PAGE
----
For THOSE who have poured themselves a stiff cocktail at the end of an awful day -- or a spat, traffic ticket or office crisis -- it's official: You are likely trying to distract yourself from negative emotions. And if this is how you tend to respond, you're more likely to be a man than a woman. A Yale University study finds that under stress, women report more sadness and anxiety than men, but men report more craving for alcohol.
In a study to be published in the journal Alcoholism: Clinical & Experimental Research, 27 women and 27 men -- social drinkers -- heard stories from their lives that were stressful, relaxing or alcohol-related. Then they had their heart rate and blood pressure measured, and emotional state and craving for alcohol gauged. When men's emotions were aroused, up went their blood pressure and evidence of emotional discomfort, such as fidgeting and distressed looks. And up went their professed desire for alcohol. For women, sadness and anxiety rose after hearing stressful stories. But compared with men, their increased alcohol craving was slight.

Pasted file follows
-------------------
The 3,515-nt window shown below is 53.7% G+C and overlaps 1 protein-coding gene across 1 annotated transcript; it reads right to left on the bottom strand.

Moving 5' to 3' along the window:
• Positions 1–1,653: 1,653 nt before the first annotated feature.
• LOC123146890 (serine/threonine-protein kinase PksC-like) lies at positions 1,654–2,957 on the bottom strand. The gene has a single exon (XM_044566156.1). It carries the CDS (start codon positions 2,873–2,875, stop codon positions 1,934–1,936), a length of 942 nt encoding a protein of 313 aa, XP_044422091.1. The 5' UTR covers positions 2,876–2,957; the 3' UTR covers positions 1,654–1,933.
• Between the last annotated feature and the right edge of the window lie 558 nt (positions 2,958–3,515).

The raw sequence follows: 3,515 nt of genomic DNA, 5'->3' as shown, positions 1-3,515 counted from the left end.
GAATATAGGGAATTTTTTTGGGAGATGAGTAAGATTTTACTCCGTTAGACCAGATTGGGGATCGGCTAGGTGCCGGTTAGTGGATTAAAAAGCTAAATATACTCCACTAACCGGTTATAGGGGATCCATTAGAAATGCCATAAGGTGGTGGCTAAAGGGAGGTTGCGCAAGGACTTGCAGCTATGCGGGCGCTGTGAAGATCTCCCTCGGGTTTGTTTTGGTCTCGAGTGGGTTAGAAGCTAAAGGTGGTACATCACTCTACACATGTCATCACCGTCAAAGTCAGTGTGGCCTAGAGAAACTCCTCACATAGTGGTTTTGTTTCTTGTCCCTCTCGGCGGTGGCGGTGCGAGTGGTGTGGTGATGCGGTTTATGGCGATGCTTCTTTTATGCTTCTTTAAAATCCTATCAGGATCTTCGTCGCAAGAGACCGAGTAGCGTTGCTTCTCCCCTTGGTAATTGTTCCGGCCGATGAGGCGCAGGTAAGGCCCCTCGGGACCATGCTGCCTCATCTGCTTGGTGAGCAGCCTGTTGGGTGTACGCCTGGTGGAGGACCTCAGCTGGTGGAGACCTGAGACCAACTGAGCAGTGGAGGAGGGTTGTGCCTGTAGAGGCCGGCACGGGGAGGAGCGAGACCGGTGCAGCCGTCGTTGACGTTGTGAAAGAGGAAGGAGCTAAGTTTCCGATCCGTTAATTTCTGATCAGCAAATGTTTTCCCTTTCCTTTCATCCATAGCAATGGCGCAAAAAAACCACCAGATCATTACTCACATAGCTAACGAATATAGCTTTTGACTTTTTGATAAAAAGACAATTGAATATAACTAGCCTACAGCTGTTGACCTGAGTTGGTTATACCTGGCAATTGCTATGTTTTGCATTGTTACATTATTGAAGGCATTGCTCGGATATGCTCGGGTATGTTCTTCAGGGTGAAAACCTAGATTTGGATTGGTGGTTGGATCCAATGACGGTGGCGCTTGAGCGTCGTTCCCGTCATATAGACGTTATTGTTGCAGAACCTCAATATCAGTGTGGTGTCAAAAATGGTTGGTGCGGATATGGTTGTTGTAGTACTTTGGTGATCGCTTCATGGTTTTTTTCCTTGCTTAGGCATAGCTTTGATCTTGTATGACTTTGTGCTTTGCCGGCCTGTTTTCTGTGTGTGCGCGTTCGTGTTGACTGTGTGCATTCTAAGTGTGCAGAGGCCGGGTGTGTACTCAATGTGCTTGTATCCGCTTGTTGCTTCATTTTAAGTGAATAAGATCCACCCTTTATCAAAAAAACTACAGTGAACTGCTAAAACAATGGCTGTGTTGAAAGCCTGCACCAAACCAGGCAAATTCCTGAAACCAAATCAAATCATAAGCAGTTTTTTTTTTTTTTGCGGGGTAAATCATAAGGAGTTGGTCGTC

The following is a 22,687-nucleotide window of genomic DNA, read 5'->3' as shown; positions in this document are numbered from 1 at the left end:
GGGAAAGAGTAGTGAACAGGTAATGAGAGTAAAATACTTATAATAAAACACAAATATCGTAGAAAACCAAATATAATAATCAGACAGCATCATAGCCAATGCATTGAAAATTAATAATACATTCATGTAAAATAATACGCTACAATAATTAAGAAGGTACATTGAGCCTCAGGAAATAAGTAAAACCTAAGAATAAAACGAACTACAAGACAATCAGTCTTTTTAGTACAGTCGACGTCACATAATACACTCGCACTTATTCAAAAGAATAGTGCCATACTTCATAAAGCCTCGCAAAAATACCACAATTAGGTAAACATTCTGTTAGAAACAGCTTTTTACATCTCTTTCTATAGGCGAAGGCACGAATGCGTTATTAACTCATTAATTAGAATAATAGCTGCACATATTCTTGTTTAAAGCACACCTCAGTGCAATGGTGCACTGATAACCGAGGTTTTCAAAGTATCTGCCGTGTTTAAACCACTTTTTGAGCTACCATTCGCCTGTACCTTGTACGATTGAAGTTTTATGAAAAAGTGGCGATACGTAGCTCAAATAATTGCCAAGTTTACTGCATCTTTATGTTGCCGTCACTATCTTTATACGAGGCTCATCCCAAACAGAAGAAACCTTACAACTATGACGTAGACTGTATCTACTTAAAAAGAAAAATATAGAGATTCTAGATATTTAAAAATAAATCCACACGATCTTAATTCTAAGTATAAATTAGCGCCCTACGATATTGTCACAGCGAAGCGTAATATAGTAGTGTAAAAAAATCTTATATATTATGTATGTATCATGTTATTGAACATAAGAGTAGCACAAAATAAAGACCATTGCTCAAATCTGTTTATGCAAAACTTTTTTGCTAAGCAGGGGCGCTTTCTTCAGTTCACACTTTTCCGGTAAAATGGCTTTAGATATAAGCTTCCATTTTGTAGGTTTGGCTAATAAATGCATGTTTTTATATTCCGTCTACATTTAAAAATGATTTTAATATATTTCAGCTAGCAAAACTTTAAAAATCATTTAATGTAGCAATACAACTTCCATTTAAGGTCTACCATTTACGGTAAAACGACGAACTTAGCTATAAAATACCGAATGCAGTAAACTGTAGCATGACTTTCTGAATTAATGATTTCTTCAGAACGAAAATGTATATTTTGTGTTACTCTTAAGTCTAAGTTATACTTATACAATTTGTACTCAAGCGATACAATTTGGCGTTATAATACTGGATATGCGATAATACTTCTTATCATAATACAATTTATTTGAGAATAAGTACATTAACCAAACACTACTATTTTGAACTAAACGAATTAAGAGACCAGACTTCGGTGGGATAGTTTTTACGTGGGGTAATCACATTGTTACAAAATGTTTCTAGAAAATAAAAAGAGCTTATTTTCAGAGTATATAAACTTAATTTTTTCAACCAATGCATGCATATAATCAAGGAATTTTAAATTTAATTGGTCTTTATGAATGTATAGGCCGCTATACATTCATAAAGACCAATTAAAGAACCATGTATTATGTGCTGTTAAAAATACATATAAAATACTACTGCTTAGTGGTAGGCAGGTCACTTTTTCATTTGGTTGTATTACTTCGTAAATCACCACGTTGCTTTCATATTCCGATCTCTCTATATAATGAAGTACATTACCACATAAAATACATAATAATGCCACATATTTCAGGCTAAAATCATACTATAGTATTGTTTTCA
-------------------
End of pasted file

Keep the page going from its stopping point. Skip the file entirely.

Is nature at work or nurture, society's expectation that women, not men, may show emotion? Study author Tara M. Chaplin of Yale isn't sure, but says that men's response to stress, plus the fact that men tend to drink more than women, puts them at greater risk for alcohol-use disorders.